Another downtown, another ghost town. It really was like being on a film set. A film set is only meant to give an impression of being real, the mere suggestion that life exists beyond the facade. What was doubly strange is that people were so assiduously following the rules, that you didn’t see the barest spark of life. No voices carrying, no TVs glowing through windows, no people in their yards, no nothing. Another funny thing was that, when we did observe people on the streets, they were always from one of three demographics: 1) runners, 2) people walking their dogs, 3) homeless. Richmond, Nashville, Little Rock, OKC, Santa Fe, Flagstaff — the same eerie stillness, the same demographics trickling around.

We came upon the Murrah Plaza, a brutalist monstrosity to compete the with the equally depressing complexes that I wrote about in Long Beach and Santa Ana.

And I found the OKC National Memorial to be as maudlin and schmaltzy as the WTC Memorial in New York. Admittedly, the golden hour sunset bathed the park in a soothing glow.

My hard-hearted architectural analysis started to make me hungry, so when we spotted a security guard at the memorial we asked him if he knew of any good restaurants that were open. He recommended Hideway Pizza, a few streets over in the Automobile Alley neighborhood. When I mentioned I was coming from New York he quickly tried to manage my expectations, “Well, I like it, but I don’t know how it’ll compare to New York pizza.” It’s OK, dude, calm down, we’re not pizza snobs. LOL, j/k, we’re absolutely pizza snobs. Anyway, the pizza was totally adequate and OK, I guess! (Stick to beef, OKC.)

In the next installment we drive from Oklahoma to Santa Fe with a stop in Amarillo for a disappointing steak at a famous restaurant. They probably didn’t use propane so we tasted the heat, not the meat.

Related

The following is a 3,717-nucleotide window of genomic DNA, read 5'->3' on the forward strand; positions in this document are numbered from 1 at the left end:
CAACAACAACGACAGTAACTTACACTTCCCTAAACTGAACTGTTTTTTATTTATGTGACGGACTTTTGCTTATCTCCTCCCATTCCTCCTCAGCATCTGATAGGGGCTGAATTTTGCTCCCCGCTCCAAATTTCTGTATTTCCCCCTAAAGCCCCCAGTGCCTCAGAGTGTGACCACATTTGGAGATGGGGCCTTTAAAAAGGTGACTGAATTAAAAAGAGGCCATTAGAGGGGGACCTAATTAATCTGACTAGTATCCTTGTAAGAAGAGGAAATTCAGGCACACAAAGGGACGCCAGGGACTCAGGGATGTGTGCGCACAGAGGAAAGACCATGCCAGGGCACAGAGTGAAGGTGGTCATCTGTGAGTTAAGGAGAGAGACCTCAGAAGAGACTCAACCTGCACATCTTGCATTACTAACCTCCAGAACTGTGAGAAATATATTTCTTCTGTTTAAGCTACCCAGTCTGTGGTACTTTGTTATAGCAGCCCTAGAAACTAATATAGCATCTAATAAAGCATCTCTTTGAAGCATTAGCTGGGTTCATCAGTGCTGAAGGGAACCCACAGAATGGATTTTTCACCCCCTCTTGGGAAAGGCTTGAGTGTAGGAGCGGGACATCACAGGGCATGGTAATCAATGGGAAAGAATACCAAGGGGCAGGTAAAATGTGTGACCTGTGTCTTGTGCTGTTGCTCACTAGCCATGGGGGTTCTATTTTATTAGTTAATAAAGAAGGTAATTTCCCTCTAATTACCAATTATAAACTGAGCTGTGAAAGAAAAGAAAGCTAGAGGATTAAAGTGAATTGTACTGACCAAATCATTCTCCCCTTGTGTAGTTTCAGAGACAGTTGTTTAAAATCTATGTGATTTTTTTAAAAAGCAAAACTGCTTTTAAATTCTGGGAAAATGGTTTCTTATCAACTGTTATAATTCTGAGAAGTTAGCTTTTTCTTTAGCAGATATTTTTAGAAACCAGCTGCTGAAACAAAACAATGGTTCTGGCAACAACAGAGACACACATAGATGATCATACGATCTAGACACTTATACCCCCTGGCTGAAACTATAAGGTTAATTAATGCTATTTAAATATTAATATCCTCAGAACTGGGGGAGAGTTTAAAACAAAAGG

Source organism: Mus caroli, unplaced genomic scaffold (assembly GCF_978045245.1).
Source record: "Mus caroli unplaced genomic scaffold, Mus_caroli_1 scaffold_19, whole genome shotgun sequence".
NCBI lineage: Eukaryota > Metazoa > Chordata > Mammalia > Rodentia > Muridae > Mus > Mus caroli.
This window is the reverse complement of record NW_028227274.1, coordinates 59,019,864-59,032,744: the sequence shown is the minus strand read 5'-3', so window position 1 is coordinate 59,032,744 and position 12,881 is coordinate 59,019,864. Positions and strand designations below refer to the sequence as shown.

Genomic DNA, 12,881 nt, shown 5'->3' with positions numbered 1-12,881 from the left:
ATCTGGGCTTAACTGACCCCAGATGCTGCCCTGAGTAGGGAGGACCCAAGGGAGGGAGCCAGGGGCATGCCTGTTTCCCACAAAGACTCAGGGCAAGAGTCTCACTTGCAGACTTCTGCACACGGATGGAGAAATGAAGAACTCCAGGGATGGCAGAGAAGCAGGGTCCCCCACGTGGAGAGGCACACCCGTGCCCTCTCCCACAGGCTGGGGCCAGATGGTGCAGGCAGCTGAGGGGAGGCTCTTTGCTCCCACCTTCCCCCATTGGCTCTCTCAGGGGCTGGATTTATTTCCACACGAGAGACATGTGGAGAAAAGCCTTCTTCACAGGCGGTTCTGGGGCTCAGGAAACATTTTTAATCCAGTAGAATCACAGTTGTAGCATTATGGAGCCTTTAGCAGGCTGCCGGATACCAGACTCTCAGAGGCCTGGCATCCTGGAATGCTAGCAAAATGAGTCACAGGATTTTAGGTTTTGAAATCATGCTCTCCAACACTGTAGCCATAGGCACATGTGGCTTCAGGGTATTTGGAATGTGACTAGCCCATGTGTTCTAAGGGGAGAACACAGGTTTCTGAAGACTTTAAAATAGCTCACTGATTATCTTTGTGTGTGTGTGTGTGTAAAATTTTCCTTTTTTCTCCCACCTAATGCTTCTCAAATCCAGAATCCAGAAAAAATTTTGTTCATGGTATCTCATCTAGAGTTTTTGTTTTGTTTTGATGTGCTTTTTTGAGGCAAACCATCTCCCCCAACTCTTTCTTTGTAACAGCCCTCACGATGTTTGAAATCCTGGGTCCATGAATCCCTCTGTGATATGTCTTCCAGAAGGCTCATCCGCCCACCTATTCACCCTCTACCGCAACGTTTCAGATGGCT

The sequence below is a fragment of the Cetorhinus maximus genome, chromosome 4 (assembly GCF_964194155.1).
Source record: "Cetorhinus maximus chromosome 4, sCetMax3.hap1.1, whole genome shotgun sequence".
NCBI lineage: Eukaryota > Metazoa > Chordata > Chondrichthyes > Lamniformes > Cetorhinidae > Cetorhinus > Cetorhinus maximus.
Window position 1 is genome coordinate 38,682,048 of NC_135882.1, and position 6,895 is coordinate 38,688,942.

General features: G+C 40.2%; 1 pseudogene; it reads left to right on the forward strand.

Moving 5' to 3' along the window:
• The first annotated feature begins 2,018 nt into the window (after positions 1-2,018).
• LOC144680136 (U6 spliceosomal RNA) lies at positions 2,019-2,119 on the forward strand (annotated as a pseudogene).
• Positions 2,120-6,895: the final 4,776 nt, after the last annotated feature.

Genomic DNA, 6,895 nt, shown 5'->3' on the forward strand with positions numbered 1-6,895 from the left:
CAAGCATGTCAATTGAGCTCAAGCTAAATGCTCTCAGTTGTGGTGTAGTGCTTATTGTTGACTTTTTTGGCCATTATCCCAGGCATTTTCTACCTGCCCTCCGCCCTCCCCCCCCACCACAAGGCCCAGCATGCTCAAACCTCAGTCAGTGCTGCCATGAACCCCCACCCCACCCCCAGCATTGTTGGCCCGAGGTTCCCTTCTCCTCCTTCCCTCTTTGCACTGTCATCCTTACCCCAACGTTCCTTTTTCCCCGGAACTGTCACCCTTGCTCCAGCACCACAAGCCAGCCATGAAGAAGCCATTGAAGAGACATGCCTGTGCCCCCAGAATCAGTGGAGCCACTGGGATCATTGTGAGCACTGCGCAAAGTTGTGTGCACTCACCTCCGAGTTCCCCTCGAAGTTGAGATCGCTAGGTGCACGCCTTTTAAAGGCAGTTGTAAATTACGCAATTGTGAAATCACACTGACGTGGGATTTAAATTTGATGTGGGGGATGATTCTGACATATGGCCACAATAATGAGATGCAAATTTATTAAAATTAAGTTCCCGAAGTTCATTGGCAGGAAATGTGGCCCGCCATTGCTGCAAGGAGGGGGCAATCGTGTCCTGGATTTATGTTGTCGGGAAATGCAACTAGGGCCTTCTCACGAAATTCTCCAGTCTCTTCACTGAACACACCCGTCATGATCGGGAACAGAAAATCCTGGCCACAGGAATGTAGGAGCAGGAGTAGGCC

• This documentary about the OKC bombing is full of crazy conspiracy theories so you shouldn’t watch it. Just move along to the latest episode of whatever Florida tiger shit they’re showing on Netflix nowadays.
  • I should be a lot more embarrassed by how much I love Carrie Underwood’s BLOWN AWAY. Like, the whole album. Wait, Kings of Leon have roots in Oklahoma? That first album was pretty good.
  • What’s the worst artistic movement of the 20th century and why is it brutalism? Discuss.

About Blowhard, Esq.

Amateur, dilettante, wannabe.
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6 Responses to The Coronaball Run, Day 4: Little Rock to Fort Smith to Oklahoma City

  1. Enjoying the post series. Living vicariously through your travels, and happy to see it’s still enjoyable to visit places even when mostly shut down, as per our global status quo these days.

    Have thought it’d be great to do a cross-U.S. trip someday; as a Canadian, I’ve visited the States many times, lived for almost a year once in upstate NY, been to many parts but never did a cross-country trip, unlike up here where I’ve done it a few times (though never from one end to the other in one go; I live in the middle, and Canada’s too big to do a round trip).

    Liked by 1 person

  2. Pingback: The Coronaball Run, Day 5: Oklahoma City to Amarillo to Santa Fe | Uncouth Reflections

  3. Pingback: The Coronaball Run, Day 6: Santa Fe to Albuquerque to Flagstaff | Uncouth Reflections

  4. Pingback: The Coronaball Run, Day 7: Flagstaff to Los Angeles | Uncouth Reflections

  5. Pingback: The Coronaball Run | Will S.' Random Weirdness Blog